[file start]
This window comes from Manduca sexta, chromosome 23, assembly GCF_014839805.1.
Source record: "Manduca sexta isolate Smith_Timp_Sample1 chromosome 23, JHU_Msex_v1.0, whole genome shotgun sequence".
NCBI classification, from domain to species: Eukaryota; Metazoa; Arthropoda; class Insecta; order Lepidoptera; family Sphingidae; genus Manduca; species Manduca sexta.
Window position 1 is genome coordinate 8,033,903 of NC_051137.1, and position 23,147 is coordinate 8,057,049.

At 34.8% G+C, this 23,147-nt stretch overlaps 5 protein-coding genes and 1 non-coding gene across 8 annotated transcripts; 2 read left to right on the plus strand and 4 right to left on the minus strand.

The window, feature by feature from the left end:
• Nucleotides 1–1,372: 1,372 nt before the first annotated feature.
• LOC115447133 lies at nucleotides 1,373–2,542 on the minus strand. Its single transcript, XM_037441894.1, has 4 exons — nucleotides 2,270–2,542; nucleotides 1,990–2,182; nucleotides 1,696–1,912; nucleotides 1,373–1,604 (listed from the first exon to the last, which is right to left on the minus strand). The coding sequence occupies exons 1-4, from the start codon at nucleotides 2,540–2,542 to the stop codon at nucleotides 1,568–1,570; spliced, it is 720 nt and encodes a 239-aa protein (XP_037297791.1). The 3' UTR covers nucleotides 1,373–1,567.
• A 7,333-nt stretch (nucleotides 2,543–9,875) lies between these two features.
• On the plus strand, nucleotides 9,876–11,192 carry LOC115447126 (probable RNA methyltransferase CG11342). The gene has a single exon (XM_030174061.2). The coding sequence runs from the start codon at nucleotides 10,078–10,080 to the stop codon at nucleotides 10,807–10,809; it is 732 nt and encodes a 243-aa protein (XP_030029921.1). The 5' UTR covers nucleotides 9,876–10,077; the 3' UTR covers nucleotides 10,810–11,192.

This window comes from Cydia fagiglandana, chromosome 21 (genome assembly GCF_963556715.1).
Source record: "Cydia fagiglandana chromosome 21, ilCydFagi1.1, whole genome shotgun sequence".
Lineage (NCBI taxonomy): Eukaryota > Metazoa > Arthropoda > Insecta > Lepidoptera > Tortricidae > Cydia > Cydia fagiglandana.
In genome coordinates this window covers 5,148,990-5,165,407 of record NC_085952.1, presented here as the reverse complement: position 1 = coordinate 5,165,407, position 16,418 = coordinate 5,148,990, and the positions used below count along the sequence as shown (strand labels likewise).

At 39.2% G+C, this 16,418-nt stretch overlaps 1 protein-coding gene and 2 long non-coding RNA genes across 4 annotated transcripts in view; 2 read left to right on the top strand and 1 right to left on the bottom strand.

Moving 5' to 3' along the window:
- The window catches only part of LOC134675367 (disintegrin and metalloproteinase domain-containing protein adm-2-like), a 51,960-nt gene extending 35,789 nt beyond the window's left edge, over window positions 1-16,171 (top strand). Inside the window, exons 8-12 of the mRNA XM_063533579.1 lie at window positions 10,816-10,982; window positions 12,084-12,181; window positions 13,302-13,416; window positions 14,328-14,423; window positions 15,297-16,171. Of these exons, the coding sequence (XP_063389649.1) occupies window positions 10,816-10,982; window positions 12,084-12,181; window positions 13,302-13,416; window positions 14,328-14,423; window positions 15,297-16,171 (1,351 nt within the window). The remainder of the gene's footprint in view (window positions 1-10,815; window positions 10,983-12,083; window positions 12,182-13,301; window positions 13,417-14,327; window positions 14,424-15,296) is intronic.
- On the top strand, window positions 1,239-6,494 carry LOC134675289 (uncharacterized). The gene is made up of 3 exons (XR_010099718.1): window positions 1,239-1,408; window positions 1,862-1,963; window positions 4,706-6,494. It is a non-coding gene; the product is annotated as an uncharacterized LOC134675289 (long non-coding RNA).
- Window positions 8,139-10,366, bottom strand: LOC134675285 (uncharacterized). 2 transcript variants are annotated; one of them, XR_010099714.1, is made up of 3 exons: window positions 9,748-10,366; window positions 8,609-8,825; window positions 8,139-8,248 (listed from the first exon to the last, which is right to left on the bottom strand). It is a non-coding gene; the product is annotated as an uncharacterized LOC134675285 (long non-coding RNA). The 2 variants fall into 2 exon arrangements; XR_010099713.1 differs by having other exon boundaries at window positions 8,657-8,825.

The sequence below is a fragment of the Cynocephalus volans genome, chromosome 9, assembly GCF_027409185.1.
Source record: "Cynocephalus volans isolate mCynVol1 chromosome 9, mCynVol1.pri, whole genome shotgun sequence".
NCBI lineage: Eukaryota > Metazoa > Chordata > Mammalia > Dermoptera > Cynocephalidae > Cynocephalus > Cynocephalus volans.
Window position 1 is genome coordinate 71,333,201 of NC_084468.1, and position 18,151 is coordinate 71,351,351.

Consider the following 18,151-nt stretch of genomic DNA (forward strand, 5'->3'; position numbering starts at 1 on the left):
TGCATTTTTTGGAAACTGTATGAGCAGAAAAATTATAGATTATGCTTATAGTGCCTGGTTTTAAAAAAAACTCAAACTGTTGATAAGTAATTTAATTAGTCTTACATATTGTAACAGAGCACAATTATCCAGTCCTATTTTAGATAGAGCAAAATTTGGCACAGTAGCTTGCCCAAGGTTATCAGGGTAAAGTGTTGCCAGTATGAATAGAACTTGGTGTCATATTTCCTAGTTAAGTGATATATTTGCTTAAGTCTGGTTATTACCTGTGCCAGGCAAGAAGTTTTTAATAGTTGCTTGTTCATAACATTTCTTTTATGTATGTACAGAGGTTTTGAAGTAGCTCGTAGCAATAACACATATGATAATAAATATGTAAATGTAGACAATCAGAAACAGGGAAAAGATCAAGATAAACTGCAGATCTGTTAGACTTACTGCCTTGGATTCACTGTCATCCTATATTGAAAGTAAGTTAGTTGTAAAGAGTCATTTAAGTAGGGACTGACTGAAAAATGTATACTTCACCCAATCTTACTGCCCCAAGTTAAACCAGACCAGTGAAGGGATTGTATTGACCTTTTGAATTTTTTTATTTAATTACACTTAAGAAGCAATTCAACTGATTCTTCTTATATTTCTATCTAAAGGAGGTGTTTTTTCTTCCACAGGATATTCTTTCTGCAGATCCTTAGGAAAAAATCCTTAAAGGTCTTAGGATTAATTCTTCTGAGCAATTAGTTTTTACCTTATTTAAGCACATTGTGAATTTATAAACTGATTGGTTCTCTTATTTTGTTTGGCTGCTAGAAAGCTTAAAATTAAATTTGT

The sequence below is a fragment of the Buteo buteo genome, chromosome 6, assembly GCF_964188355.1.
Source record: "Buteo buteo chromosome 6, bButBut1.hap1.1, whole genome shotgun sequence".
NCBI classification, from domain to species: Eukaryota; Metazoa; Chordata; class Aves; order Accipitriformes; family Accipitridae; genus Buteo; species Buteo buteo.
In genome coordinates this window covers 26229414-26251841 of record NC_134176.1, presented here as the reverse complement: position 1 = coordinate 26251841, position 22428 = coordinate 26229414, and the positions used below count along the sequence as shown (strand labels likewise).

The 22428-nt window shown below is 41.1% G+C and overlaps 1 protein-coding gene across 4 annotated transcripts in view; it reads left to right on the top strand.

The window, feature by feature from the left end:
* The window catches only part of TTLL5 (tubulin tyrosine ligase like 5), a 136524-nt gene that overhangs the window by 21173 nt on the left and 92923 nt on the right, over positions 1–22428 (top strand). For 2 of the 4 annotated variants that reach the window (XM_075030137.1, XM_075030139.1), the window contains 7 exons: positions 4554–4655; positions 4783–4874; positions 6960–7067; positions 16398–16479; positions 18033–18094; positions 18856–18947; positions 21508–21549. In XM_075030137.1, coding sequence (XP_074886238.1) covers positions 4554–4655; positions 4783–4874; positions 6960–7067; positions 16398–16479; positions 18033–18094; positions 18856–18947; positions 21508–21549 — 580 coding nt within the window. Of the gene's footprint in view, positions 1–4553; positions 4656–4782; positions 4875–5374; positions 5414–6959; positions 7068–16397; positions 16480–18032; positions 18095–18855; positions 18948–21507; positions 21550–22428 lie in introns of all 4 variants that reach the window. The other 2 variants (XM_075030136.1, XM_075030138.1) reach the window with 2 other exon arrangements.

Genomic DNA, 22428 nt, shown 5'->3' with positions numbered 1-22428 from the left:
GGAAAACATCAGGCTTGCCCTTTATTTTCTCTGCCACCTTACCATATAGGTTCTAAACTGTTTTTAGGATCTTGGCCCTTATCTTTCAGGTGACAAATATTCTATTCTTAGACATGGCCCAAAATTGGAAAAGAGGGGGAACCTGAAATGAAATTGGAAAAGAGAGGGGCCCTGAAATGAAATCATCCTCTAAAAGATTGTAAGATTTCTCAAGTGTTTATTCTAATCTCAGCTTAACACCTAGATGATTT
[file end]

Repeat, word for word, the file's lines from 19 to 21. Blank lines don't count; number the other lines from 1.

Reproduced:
- Window positions 8,139-10,366, bottom strand: LOC134675285 (uncharacterized). 2 transcript variants are annotated; one of them, XR_010099714.1, is made up of 3 exons: window positions 9,748-10,366; window positions 8,609-8,825; window positions 8,139-8,248 (listed from the first exon to the last, which is right to left on the bottom strand). It is a non-coding gene; the product is annotated as an uncharacterized LOC134675285 (long non-coding RNA). The 2 variants fall into 2 exon arrangements; XR_010099713.1 differs by having other exon boundaries at window positions 8,657-8,825.

The sequence below is a fragment of the Cynocephalus volans genome, chromosome 9, assembly GCF_027409185.1.
Source record: "Cynocephalus volans isolate mCynVol1 chromosome 9, mCynVol1.pri, whole genome shotgun sequence".